Major issues such as waste management, environmental degradation and rising demand for food dominate the political agenda in the African country of Senegal. The Greening Plastics project exists at the intersection of these domains. The project contributes to a cleaner environment by offering a new application to former plastic waste: it is recycled into drip-irrigation systems. In turn, these systems make small and big farmers more ‘climate-proof’ by saving water and improving crop yields.
For Deltares the project offers the opportunity to pilot Passive Sampling in Africa. The technique is applied to monitor soil and water quality in locations where the recycled irrigation kits are in use. This is to make sure that no health or environmental risks will result from the application of recycled plastic in an agricultural environment. Because at the end of the day, it is recycled plastic, and it can contain additives such as stabilizers, fillers, plasticizers and colorants. Also, whatever the plastic may have contained in its previous life as a jerrycan for example, may still be found to leach out of the recycled version - pesticides, medicines, who knows what else and how much? This at least, were our fears, when we started with the project; and it was what we were warned for by persons working with plastics themselves. However, throughout the project, as we got in touch with other companies working on plastic recycling and sometimes applying it to similar solutions, it turned out that the dangers were far smaller than we had expected. Even the recycling process seems to be a lot safer than we had been warned for. But at the same time, these people told us: "it's a good thing that you're assessing this, because it hasn't been assessed. We will be interested to know your outcomes."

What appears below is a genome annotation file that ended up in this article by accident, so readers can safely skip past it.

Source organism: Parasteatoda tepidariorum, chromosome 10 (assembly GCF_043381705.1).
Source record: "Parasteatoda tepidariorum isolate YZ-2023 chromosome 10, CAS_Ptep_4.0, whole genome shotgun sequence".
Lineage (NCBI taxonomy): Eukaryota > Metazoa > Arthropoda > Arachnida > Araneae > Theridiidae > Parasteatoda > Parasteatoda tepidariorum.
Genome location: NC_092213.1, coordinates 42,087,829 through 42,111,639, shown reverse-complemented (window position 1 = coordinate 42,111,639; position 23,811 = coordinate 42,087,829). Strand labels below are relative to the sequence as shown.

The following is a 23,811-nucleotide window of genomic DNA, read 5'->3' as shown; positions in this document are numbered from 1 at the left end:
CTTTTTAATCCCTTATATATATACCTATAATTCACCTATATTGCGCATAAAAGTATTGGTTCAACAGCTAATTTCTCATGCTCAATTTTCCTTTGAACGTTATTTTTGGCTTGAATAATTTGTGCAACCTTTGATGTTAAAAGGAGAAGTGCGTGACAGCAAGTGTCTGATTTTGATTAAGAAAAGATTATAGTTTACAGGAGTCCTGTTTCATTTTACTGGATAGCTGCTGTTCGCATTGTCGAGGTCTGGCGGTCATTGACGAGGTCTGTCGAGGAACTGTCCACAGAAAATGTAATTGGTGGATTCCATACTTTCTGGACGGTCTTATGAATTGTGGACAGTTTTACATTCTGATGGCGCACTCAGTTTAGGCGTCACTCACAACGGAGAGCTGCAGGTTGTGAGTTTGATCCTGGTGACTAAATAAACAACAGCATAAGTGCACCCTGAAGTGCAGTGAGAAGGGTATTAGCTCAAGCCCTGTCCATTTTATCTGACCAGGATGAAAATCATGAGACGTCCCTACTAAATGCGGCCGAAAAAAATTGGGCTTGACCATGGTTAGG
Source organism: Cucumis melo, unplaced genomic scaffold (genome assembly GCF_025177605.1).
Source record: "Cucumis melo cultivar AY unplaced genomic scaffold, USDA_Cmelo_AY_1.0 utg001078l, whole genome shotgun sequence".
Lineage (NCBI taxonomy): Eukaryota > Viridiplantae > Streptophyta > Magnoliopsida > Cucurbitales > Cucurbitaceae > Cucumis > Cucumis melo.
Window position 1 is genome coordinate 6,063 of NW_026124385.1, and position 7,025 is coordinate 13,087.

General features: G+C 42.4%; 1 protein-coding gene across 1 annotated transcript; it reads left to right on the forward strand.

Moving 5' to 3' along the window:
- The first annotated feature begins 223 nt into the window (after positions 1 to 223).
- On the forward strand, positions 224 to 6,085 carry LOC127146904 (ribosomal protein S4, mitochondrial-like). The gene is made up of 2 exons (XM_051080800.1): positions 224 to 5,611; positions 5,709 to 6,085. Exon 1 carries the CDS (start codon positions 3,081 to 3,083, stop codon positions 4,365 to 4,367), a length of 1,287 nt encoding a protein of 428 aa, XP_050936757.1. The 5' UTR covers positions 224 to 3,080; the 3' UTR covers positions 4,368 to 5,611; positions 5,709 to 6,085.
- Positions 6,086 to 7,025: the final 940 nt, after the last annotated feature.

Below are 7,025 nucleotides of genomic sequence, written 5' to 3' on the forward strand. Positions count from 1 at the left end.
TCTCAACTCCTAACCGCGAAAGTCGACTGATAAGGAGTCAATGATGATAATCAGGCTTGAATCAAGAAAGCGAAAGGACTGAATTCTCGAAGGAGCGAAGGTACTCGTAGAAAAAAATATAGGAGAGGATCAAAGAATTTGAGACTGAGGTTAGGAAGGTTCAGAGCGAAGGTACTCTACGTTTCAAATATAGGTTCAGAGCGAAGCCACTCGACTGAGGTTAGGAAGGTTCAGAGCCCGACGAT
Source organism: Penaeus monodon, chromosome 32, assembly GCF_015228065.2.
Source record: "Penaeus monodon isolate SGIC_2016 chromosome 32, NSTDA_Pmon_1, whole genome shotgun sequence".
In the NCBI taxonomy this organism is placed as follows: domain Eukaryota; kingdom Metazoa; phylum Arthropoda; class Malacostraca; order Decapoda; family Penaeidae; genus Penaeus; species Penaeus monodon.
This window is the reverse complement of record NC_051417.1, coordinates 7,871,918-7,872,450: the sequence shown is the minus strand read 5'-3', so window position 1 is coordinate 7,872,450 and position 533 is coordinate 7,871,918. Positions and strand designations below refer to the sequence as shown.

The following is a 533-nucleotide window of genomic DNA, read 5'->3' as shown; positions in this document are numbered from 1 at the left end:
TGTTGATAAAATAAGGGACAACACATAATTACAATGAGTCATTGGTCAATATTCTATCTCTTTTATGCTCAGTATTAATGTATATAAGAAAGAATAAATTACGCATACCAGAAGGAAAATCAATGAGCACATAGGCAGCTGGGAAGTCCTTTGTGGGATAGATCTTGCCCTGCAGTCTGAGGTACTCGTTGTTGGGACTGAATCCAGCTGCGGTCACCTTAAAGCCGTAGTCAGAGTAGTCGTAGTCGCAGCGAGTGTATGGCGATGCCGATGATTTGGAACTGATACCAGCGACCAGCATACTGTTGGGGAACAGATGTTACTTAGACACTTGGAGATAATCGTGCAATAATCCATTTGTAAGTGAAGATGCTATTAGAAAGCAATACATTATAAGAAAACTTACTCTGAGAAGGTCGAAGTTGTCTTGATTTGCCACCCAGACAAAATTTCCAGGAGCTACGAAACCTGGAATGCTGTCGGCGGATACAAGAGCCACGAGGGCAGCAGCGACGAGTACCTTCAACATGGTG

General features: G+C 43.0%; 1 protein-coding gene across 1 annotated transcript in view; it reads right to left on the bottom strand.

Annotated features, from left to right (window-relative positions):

Passive Sampling is a sampling method which has been applied extensively in scientific applications. As a commercial application however, it is less prevalent. Nonetheless, passive sampling is relatively easy to deploy, and can therefore be a cheaper and more interesting option than traditional sampling methods which require the transportation of large quantities of soil or water to the lab. Passive sampling namely only requires the movement of 6 credit-card-shaped rubber sheets to allow you to monitor hundreds of chemicals, medicines, pesticides and emerging compounds.
The Greening Plastic Project is funded by ViaWater, a financing programme of the Dutch Ministry of Foreign Affairs for innovative solutions to problems with water in African cities; and by IUCN-NL's DAWCA, the Dutch Agro-Climate Alliance. The partners are an Italian NGO, Lvia, who have been working on waste management in Senegal for decades, and DMS, a local start-up that makes plastic products from recycled plastic.
In this pilot project solutions will be proposed which simultaneously interface with the waste, water and food sectors and strengthen the nexus between them. Therefore the project proposes an integrated approach to solve some of the most evident challenges faced by countries as Senegal.